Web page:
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September 2, 2014 | NPR · At a Labor Day picnic in Milwaukee, the president accused the GOP of blocking economic initiatives. He urged the sympathetic union audience to turn their frustration into political action in November.
 
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September 2, 2014 | NPR · The city's plan to restructure its debt has been praised as a creative way to protect both pensioners and its art museum. But some creditors — and residents — feel like they're being railroaded.
 
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September 2, 2014 | NPR · A company called WTAS is reviving the defunct accounting firm's name and hoping clients have forgotten its associations with the Enron scandal.
 

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September 1, 2014 | NPR · Ebola has exposed weaknesses in Africa's health networks and a failure to work together to arrest the spread of the virus. The "not our problem" response is taking an economic toll on the continent.
 
September 1, 2014 | NPR · Nearly 260 health workers in West Africa have been infected, and 134 have died. Dr. Robert Garry of Tulane University, who worked with five who died, discusses the devastation in the community.
 
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September 1, 2014 | NPR · Ads with candidates shooting guns are proliferating this year. It can all be traced back to Sen. Joe Manchin's famed 2010 spot "Dead Aim."
 

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August 30, 2014 | NPR · Ukrainian forces are defending the port city of Novoazovsk from what they say is a Russian invasion. Scott Simon talks to correspondent Soraya Sarhaddi Nelson.
 

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August 31, 2014 | NPR · Immigration remains one of the most challenging issues for President Obama. Political correspondent Mara Liasson discusses the political cost of the choices before him with Linda Wertheimer.
 

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The Best of 'News

Jul 12, 2007 — In a wide-ranging interview, the Democratic presidential candidate talks about withdrawing from Iraq, his plans to make higher education more affordable and how being African American is impacting his run for president.
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Jun 19, 2007 — The acclaimed Nigerian writer recently won the prestigious Man Booker International Prize for his literary career. Achebe talks about the premise of his debut novel Things Fall Apart, why he stopped writing for nearly 20 years and how his experiences with Nigeria's fractured political past still shape the way he envisions Africa's future.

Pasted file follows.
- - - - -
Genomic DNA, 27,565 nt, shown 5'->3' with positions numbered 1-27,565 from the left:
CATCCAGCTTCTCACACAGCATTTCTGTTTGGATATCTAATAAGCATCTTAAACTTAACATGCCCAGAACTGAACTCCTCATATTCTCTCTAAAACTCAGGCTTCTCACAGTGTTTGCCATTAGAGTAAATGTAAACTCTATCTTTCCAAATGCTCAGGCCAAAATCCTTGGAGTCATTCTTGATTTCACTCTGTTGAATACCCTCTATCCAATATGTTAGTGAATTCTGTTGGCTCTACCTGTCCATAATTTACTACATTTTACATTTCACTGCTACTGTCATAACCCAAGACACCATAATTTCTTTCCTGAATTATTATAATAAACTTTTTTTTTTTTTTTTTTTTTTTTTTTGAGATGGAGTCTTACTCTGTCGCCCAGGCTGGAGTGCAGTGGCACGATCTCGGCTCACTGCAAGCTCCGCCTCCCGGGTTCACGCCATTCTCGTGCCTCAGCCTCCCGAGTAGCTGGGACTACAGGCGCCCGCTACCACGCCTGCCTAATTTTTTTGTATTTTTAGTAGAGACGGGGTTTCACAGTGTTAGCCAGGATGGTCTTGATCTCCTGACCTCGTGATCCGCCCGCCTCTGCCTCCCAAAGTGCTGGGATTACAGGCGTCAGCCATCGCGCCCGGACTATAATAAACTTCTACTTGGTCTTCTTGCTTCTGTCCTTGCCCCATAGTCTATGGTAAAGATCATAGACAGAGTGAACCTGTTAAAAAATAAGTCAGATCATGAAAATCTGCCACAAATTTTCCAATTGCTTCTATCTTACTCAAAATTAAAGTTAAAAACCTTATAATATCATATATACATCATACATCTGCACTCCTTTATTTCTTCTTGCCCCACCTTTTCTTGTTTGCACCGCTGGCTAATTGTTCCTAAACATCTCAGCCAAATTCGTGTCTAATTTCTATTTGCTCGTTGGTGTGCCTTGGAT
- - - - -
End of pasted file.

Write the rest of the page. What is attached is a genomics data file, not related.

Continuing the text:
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Dec 10, 2007 — On December 9, 1957, the Department of Justice's Civil Rights Division was created as part of the landmark Civil Rights Act. Charges of politicization within the division have persisted for several years. Now, 50 years later, NPR's Tony Cox explores its relevance and successes.
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Oct 12, 2007 — A New Jack artist of many trades, actor/director Tyler Perry became famous for cross-dressing as the ghetto, gun-toting Madea character. But in his latest flick, "Why Did I Get Married?," he plays one half of four black couples who go on a vacation that turns into a nightmare. Farai Chideya talks to Perry and the film's star, Janet Jackson.
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Sep 24, 2007 — Fifty years ago, a group of black teenagers known as the Little Rock Nine faced down an angry white mob in Arkansas and integrated Central High School. Farai Chideya talks with three of the Little Rock Nine as they reflect back on that historic day, and recount their high school experiences.
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Sep 20, 2007 — Marine Maj. Gen. Walter E. Gaskin talks with Farai Chideya about the future of Iraq following the death of Sheikh Sattar, the leader of the movement to fight al Qaeda in Al Anbar province and beyond. Gen. Gaskin commands the 25,000 troops of the Multi-National Force West.
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Aug 24, 2007 — Aretha Franklin talks with Farai Chideya about her four-decade career of chart-topping music, her love of cooking, and her upcoming album.
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Aug 16, 2007 — CBS correspondent Byron Pitts — now an award-winning journalist — did not start learning to read until he was 12 years old. Our black literary imagination series resumes with a discussion of blacks and illiteracy.
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Aug 15, 2007 — Three leading bloggers discuss new data that suggests whites are becoming more of a minority in America, the increase in black women choosing interracial marriages, and Sen. John Edwards' racial handicap in his White House bid.
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Jun 28, 2007 — Autism is the fastest growing developmental disability in the country. When it comes to the diagnosis and treatment of autism, several studies found some real stumbling blocks for minorities.
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